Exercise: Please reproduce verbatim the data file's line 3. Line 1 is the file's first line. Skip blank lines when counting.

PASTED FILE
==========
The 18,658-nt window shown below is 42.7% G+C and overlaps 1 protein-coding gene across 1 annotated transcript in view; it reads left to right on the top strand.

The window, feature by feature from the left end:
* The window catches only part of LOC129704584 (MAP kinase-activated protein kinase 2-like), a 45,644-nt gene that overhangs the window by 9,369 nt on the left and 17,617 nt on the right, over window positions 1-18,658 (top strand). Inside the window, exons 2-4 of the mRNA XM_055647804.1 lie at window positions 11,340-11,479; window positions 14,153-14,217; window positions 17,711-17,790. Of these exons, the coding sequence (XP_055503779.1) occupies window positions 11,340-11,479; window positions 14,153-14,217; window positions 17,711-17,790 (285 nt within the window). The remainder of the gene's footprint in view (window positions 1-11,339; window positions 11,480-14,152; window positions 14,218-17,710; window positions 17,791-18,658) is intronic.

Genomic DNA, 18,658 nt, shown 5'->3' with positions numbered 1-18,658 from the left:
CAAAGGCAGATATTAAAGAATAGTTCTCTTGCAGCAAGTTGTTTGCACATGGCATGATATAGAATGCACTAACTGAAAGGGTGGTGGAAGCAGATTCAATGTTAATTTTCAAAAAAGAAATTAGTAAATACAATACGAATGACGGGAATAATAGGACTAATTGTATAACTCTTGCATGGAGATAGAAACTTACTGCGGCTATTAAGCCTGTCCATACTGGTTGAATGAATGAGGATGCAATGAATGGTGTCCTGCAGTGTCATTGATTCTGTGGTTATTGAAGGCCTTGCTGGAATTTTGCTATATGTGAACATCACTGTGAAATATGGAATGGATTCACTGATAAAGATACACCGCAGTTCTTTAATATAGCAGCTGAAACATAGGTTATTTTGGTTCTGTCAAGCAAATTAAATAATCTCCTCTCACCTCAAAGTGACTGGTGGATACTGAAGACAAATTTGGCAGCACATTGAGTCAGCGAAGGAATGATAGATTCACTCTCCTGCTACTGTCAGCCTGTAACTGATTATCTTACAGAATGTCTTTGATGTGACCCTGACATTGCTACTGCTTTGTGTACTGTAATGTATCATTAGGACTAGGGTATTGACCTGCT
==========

* The window catches only part of LOC129704584 (MAP kinase-activated protein kinase 2-like), a 45,644-nt gene that overhangs the window by 9,369 nt on the left and 17,617 nt on the right, over window positions 1-18,658 (top strand). Inside the window, exons 2-4 of the mRNA XM_055647804.1 lie at window positions 11,340-11,479; window positions 14,153-14,217; window positions 17,711-17,790. Of these exons, the coding sequence (XP_055503779.1) occupies window positions 11,340-11,479; window positions 14,153-14,217; window positions 17,711-17,790 (285 nt within the window). The remainder of the gene's footprint in view (window positions 1-11,339; window positions 11,480-14,152; window positions 14,218-17,710; window positions 17,791-18,658) is intronic.